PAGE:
Over the last few weeks I have been really disappointed to see overly opinionated and judgemental comments on social media. I wonder if the writers know how hurtful they are being. My team isn’t just about the horses getting out there and competing, it is a little family. We all have different challenges to contend with behind-the-scenes and getting to a show is pure relief. We can close the door on these and have a few hours away from all the turmoil and stress. Within our group we have a stage four cancer sufferer, one that has a bedridden mother who is dying and they have to be there 99% carer, one who has has suicidal thoughts and self harm, another who struggles with self-confidence and low self esteem. We choose to continue living our lives keeping our troubles hidden. I’m sure we are not alone. I’m sharing today to ask that people to be more considerate and thoughtful before writing comments. It’s hurtful! You really have no idea what is hiding behind another person’s smile. Social media can be very useful in many ways but also bare in mind 99% people only post the good moments. It’s a snapshot shot of what they want you to see. Is it the reality or is a cover up to what may be going on in their lives? Truthfully we don’t know. On a much lighter note I am so proud of Millie and Drumany. Both have had a few first experiences in the last couple of weeks.Millie did her first BSPS working hunter gaining a third in the 143 open, unfortunately had a pole in the novice. Then she went on to do her first flat show, qualified for the NPS National Championships in the five-year-old class, the novice Picton and the sparket at sparkle championship show. She also did an arena event, coming in third place and qualified for the northern equine events Championships held at Dalston Green in May. Millie and Sue Chapplehow – Lacey As for Drumany … We did our first horse trials. This may not sound like a lot but going from a horse, a year ago, that constantly bolted, to being able to stay within the boards of the dressage test, I was very proud. It wasn’t a pretty test, it was very tense but equally not a disaster. I went with the goal of just staying within the boards and starting and finishing. We did it and completed. I must add this was actually the first time I had ridden in an open space with just a snaffle bit. Showjumping was a little disappointed, she was exceedingly keen and didn’t really see the point in picking her feet up, so we did have two down. The cross country; oh my! She was a machine, absolutely fabulous! I have entered a couple more events on her. Although she needs the mileage, I have actually put her up a level as I felt the small fences were hindering her and encouraging her to rush. I have to accept if we do have a few blips cross country, when something is a little bit more technical, it’s all down to mileage and that’s what this season is about for both of my horses. Drumany and Sue out...read more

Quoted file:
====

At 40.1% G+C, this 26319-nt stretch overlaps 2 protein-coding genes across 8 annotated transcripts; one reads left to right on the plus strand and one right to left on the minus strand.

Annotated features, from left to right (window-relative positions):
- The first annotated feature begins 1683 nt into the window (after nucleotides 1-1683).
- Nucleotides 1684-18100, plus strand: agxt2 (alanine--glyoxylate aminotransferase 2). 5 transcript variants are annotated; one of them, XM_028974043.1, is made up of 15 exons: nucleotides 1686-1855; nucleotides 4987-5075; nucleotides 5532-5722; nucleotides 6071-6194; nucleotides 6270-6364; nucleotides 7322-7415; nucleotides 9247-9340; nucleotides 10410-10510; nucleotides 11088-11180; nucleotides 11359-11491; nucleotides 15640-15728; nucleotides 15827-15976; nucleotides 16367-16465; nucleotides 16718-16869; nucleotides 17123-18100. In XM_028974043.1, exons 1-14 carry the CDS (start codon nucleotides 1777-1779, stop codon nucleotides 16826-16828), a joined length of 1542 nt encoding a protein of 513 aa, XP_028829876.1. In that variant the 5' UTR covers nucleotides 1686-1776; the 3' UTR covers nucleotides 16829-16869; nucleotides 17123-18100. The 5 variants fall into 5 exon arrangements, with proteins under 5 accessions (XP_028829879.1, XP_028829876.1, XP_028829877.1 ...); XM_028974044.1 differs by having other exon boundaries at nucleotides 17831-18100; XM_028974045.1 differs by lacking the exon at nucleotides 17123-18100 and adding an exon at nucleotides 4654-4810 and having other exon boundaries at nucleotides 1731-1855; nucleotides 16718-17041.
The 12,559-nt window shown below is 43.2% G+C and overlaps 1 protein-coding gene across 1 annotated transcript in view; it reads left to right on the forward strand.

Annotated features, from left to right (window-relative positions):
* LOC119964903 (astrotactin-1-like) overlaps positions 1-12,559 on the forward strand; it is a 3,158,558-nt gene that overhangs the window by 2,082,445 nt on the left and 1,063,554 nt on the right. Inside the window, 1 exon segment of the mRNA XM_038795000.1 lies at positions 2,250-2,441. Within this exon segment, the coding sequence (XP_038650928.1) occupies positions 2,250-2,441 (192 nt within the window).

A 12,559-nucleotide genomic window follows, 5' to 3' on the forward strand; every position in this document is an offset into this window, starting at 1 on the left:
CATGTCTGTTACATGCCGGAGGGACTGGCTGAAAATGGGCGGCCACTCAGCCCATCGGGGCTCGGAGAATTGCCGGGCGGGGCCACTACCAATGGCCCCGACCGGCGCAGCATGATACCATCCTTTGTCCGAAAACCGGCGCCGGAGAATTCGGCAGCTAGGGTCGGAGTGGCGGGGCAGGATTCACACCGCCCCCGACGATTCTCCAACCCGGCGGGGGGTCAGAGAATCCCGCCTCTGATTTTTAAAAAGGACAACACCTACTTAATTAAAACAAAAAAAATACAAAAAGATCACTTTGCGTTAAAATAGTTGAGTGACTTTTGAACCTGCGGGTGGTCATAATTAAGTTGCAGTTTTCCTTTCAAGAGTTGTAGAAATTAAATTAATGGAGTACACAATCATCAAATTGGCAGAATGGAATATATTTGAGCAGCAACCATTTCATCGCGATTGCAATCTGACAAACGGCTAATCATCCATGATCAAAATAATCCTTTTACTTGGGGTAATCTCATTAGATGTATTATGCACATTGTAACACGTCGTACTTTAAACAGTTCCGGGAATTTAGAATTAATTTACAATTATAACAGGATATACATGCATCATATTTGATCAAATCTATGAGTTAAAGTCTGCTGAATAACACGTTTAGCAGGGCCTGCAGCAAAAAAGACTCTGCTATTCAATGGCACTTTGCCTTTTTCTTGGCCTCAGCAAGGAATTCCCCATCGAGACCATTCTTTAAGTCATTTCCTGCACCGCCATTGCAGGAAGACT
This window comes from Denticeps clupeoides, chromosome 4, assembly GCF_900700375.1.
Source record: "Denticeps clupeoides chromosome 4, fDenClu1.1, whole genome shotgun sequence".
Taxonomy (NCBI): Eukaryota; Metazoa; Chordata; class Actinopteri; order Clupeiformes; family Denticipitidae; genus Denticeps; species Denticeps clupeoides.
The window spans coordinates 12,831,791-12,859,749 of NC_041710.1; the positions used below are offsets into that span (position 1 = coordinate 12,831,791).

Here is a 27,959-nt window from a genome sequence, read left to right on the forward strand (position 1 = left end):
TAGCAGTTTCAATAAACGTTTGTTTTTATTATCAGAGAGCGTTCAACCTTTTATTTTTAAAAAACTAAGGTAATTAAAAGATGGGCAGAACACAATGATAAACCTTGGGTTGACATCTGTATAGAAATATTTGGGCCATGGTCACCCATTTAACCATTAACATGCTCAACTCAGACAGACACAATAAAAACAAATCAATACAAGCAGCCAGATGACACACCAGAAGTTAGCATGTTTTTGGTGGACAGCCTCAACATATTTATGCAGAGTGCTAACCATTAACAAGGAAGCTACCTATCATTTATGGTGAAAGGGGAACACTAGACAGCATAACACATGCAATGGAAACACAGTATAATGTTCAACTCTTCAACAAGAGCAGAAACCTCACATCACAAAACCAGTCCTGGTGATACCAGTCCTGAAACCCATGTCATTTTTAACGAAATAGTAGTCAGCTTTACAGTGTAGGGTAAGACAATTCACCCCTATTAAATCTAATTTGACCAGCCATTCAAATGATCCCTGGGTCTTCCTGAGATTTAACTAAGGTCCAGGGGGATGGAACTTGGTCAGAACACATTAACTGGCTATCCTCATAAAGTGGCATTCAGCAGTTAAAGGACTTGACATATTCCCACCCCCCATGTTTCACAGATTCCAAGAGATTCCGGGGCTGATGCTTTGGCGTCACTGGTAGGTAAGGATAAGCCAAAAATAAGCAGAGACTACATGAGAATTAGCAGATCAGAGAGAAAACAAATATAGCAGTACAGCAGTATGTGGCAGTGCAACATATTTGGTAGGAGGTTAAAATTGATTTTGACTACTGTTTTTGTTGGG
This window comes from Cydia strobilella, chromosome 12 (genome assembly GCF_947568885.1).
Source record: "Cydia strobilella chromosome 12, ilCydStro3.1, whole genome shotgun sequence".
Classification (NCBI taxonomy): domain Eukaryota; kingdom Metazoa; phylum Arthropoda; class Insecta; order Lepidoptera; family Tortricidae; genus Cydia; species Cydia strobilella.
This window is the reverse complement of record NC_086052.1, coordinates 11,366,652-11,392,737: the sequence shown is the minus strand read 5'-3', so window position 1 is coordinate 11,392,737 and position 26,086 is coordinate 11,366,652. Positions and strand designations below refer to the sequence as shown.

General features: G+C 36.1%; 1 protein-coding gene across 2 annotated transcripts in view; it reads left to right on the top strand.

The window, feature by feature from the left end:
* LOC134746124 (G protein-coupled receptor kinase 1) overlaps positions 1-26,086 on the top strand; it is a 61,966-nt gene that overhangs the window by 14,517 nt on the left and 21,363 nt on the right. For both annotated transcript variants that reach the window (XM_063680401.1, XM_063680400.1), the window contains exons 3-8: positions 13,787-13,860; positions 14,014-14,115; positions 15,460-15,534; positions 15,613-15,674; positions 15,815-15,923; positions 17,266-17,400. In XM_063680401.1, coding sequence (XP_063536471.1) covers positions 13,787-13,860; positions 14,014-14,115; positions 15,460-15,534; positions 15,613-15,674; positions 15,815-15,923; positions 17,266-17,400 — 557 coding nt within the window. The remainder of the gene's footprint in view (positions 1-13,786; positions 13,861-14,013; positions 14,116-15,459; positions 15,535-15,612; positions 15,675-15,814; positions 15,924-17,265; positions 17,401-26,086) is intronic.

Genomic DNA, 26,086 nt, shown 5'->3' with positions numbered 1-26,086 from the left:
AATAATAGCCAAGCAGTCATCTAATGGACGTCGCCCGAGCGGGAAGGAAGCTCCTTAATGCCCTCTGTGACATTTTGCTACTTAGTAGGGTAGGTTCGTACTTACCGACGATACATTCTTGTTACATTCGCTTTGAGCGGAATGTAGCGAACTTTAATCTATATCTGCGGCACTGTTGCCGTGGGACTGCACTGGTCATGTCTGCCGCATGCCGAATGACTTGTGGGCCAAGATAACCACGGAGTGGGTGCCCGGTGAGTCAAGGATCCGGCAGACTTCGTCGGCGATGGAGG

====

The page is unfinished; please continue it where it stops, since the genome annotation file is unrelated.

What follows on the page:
The sunshine has arrived (for now!) although there is some spring grass emerging, many horse owners are struggling with their horse’s condition, having had an long cold, wet winter has impacted the grass growth. Many areas are still seeing temperatures as low as freezing and frosts overnight. Ensuring your horse has access to appropriate levels of appropriate forage is one of Keyflow’s priorities. On average a horse or pony requires 2% of their body weight in forage per day. So for an average 500kg horse that is 10kg of forage per day! This will vary depending on individual requirements. This forage can be made up of hay/ haylage/ grass/ chaff/pre ground or soaked mash fibre. Ensuring our horses have an efficient and effective gut to allow them to digest the fibre is vital – using Pink Mash to provide additional fibre and Protexin probiotics and prebiotics can do just that! A happy, healthy gut microbiome is vital for effective digestion of the fibre we are feeding! If you are struggling with a lack of grass or shortage of hay/haylage please contact us so we can suggest some ways to help.Pink Mash, along with other ‘bagged fibre sources’ such as unmolassed sugar beet and grass nuts can also be used and counted as a forage source and as a partial hay replacement. For horses who we are wishing to improve their condition- providing ad-lib forage is ideal, it also supports the natural behaviour of the horse.Making sure your horse is receiving a balanced diet with access to his or her daily essential nutrients such as vitamins and minerals is just as crucial to a horse needing to lose or gain condition. Using a balancer or a complete feed is a great way of ensuring this. Complete feeds such as Keyflow Stay Cool provide additional calories due to the higher feeding rate than that of a balancer. Get in touch with our friendly Keyflow Nutritional Advice team if you want to give your horse’s diet a new season assessment!If your horse is receiving a balanced diet with a great level of fibre but still needs condition, we can look to adding in calorie dense options to ‘top up’ the diet. Keyflow Key-Plus is a steam extruded stabilised rice bran with just 10.9% starch – easily digested and palatable for fussy feeders. Just one or 2 cups per day can make a significant difference in your horses condition! Key-3 oil is also a great option for additional calories!Click HERE to read more about Key-Plus and request a FREE sample! The Keyflow Advice and Support Teamkeyflowfeeds.com01672 email@example.com Morgan Mackenzie with Spartan fed on Keyflow! Follow...read more